The modern ‘Pure Relationship’ as introduced by Anthony Giddens is described as, “a situation where a social relationship is entered into for its own sake, for what can be derived by each person from a sustained association with another, and which is continued only in so far as it is thought by both parties to deliver enough satisfaction for each individual to stay within it.”

In other words, modern relationships are based on mutual admiration, enjoyment of the individual, and mutual satisfaction in the relationship. Modern relationships do not rely on money, but instead rely on personality and commonalities of time. How is it then, that money still becomes an issue?

I have several female friends who pick up the check most of the time because of financial concerns on their significant others part. In fact, most dating etiquette articles in popular women’s magazines say that this day in age, women should offer to pay. It is very common for most couples to alternate who picks up the tab. Who picks up the tab today, according to etiquette experts, is whomever is best able to pay.

I’m starting to think that some women haven’t caught up to their feminist ideals that we’ve been striving for the last 100 years. You want to be independent, but yet you still expect a man to pick up the tab? Is this a situation of stubbornness or greed? Or is this still clinging to 18th century ideals while living in a 21st century world?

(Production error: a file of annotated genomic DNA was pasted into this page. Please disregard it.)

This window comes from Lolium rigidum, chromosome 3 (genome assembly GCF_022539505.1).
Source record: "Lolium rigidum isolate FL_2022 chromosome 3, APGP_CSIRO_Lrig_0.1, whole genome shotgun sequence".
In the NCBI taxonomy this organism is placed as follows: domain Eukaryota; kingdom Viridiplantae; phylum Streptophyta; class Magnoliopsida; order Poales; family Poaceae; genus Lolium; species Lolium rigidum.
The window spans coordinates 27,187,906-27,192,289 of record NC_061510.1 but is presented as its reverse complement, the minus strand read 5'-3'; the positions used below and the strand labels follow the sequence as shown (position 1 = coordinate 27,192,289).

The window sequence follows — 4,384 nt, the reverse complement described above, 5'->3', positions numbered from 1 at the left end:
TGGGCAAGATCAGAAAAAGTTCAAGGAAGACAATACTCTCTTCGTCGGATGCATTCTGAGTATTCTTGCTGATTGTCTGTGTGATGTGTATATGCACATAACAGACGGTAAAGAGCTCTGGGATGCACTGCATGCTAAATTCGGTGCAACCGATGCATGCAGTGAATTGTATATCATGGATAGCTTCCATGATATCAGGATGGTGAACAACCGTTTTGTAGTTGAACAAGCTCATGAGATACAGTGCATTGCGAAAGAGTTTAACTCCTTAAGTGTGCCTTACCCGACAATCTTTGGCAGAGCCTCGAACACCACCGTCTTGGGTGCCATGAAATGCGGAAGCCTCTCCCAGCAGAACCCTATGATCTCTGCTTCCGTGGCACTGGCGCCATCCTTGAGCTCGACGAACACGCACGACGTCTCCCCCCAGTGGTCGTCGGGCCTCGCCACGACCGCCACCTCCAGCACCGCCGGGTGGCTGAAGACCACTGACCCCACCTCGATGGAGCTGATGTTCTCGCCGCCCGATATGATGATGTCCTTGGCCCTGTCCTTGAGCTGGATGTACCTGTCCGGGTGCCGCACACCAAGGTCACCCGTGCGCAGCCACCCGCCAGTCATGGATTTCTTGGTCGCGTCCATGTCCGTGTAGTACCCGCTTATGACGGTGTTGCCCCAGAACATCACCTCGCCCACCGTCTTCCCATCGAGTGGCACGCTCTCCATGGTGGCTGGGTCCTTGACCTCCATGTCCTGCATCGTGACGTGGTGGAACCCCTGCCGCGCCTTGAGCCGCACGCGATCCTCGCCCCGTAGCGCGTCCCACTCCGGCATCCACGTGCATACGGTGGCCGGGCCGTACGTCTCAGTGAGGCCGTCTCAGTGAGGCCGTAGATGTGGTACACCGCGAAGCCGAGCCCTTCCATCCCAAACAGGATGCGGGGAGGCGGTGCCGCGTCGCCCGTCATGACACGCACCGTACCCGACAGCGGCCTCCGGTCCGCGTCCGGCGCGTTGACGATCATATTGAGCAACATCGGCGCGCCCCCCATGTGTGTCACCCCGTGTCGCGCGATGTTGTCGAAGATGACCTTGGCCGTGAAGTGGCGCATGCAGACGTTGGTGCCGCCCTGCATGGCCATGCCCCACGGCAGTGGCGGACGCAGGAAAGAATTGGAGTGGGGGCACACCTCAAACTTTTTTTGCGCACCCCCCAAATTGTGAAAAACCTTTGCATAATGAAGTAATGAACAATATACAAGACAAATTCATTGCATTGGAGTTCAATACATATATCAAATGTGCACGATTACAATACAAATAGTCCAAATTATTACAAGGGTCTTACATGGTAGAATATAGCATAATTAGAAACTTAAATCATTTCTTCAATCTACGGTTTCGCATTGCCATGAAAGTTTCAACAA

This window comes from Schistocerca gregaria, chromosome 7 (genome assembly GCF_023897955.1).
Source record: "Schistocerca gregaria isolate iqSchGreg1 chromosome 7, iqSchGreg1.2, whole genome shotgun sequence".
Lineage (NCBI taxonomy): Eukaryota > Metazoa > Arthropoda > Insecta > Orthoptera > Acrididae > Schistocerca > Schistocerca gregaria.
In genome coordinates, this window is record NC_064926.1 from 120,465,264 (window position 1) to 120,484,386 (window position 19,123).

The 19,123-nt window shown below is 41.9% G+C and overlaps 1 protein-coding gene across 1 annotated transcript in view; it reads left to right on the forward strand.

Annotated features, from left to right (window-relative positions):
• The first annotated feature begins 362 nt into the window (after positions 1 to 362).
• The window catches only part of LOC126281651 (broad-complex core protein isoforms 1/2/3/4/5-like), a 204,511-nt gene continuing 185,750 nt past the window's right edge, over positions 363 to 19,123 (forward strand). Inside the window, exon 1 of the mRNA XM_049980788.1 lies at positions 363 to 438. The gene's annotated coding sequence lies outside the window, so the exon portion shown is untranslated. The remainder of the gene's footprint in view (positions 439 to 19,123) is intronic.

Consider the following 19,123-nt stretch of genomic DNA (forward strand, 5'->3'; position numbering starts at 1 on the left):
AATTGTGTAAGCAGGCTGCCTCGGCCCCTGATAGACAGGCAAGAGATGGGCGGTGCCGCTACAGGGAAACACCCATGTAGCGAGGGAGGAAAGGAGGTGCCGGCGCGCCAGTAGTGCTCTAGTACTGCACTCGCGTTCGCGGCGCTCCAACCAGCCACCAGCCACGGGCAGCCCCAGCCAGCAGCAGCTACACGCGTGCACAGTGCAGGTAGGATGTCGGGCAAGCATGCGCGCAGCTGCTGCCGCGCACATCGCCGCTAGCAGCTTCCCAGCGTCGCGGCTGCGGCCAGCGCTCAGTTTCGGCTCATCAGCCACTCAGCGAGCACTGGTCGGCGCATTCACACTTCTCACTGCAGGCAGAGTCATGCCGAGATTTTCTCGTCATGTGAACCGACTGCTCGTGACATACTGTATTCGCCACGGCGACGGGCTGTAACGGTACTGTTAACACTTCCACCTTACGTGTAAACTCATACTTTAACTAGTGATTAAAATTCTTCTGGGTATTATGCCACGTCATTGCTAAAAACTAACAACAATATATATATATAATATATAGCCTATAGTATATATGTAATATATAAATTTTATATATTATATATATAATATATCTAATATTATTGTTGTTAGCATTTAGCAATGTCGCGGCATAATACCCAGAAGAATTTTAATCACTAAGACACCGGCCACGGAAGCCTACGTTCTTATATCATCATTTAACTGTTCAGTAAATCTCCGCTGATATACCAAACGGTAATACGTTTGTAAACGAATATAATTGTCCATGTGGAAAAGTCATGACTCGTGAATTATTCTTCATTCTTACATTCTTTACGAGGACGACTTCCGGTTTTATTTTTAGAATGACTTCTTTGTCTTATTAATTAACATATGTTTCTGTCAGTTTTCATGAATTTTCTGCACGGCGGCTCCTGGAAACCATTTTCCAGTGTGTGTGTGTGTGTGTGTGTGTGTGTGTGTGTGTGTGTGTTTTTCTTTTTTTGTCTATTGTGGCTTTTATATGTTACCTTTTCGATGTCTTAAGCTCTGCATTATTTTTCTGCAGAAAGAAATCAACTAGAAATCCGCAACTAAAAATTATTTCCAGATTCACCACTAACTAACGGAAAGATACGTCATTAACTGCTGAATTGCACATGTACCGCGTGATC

As we all strive for that small piece of the American Pie we always want the best that we can get. There is no need to settle in today’s society. But when it comes to settling, we must look at what really matters, the ‘Pure Relationship’. You cannot build a lasting relationship based on money. (Hello, Hollywood, are you reading this?) Instead the lasting relationships of today are based on what Giddens describes; mutual admiration, enjoyment of the individual, and mutual satisfaction in the relationship. (And if your satisfaction is based on money, start playing the lottery.)

When it comes to meeting and mating we need to revise our standards. We must look at the non-material things like personality, respect, and fun. So ladies of Chicago, please, for everyone’s sake, open up your wallets too. And as for me, I’m off to buy a discount coupon for tonight’s date with Mr. Right. 🙂